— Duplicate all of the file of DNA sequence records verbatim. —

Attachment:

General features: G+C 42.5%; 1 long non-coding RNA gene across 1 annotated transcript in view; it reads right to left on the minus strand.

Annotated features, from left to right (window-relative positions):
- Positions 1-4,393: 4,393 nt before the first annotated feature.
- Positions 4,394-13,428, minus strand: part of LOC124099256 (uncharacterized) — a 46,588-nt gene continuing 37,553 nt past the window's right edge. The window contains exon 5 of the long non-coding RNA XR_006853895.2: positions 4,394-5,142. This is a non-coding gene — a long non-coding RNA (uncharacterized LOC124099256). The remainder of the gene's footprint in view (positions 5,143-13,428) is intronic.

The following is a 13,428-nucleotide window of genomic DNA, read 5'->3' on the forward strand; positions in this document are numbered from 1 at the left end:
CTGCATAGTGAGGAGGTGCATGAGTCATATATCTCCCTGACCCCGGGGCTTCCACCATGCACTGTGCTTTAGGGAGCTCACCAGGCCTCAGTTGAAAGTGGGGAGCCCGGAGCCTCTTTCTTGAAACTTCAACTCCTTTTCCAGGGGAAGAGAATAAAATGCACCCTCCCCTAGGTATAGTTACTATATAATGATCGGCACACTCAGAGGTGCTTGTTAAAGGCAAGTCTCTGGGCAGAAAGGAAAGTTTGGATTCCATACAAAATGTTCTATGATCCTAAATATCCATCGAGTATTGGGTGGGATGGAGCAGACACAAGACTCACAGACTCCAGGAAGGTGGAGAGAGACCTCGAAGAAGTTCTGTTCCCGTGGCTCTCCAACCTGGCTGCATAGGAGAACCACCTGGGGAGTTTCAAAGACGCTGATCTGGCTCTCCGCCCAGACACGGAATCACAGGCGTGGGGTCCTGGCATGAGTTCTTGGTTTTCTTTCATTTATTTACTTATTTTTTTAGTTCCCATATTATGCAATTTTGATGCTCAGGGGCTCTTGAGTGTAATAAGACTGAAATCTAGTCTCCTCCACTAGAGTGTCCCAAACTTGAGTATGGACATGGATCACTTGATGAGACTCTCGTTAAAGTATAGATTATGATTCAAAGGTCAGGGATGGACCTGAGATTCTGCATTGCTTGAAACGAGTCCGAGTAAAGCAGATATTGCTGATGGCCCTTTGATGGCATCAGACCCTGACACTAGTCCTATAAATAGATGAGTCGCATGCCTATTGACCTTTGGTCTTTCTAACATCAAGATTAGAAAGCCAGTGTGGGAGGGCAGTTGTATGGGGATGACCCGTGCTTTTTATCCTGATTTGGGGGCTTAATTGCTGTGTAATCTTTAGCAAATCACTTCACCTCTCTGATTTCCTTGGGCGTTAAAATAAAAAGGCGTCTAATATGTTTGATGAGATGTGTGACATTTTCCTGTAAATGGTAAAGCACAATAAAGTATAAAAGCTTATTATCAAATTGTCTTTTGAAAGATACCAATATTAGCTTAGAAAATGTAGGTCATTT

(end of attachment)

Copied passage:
General features: G+C 42.5%; 1 long non-coding RNA gene across 1 annotated transcript in view; it reads right to left on the minus strand.

Annotated features, from left to right (window-relative positions):
- Positions 1-4,393: 4,393 nt before the first annotated feature.
- Positions 4,394-13,428, minus strand: part of LOC124099256 (uncharacterized) — a 46,588-nt gene continuing 37,553 nt past the window's right edge. The window contains exon 5 of the long non-coding RNA XR_006853895.2: positions 4,394-5,142. This is a non-coding gene — a long non-coding RNA (uncharacterized LOC124099256). The remainder of the gene's footprint in view (positions 5,143-13,428) is intronic.

The following is a 13,428-nucleotide window of genomic DNA, read 5'->3' on the forward strand; positions in this document are numbered from 1 at the left end:
CTGCATAGTGAGGAGGTGCATGAGTCATATATCTCCCTGACCCCGGGGCTTCCACCATGCACTGTGCTTTAGGGAGCTCACCAGGCCTCAGTTGAAAGTGGGGAGCCCGGAGCCTCTTTCTTGAAACTTCAACTCCTTTTCCAGGGGAAGAGAATAAAATGCACCCTCCCCTAGGTATAGTTACTATATAATGATCGGCACACTCAGAGGTGCTTGTTAAAGGCAAGTCTCTGGGCAGAAAGGAAAGTTTGGATTCCATACAAAATGTTCTATGATCCTAAATATCCATCGAGTATTGGGTGGGATGGAGCAGACACAAGACTCACAGACTCCAGGAAGGTGGAGAGAGACCTCGAAGAAGTTCTGTTCCCGTGGCTCTCCAACCTGGCTGCATAGGAGAACCACCTGGGGAGTTTCAAAGACGCTGATCTGGCTCTCCGCCCAGACACGGAATCACAGGCGTGGGGTCCTGGCATGAGTTCTTGGTTTTCTTTCATTTATTTACTTATTTTTTTAGTTCCCATATTATGCAATTTTGATGCTCAGGGGCTCTTGAGTGTAATAAGACTGAAATCTAGTCTCCTCCACTAGAGTGTCCCAAACTTGAGTATGGACATGGATCACTTGATGAGACTCTCGTTAAAGTATAGATTATGATTCAAAGGTCAGGGATGGACCTGAGATTCTGCATTGCTTGAAACGAGTCCGAGTAAAGCAGATATTGCTGATGGCCCTTTGATGGCATCAGACCCTGACACTAGTCCTATAAATAGATGAGTCGCATGCCTATTGACCTTTGGTCTTTCTAACATCAAGATTAGAAAGCCAGTGTGGGAGGGCAGTTGTATGGGGATGACCCGTGCTTTTTATCCTGATTTGGGGGCTTAATTGCTGTGTAATCTTTAGCAAATCACTTCACCTCTCTGATTTCCTTGGGCGTTAAAATAAAAAGGCGTCTAATATGTTTGATGAGATGTGTGACATTTTCCTGTAAATGGTAAAGCACAATAAAGTATAAAAGCTTATTATCAAATTGTCTTTTGAAAGATACCAATATTAGCTTAGAAAATGTAGGTCATTT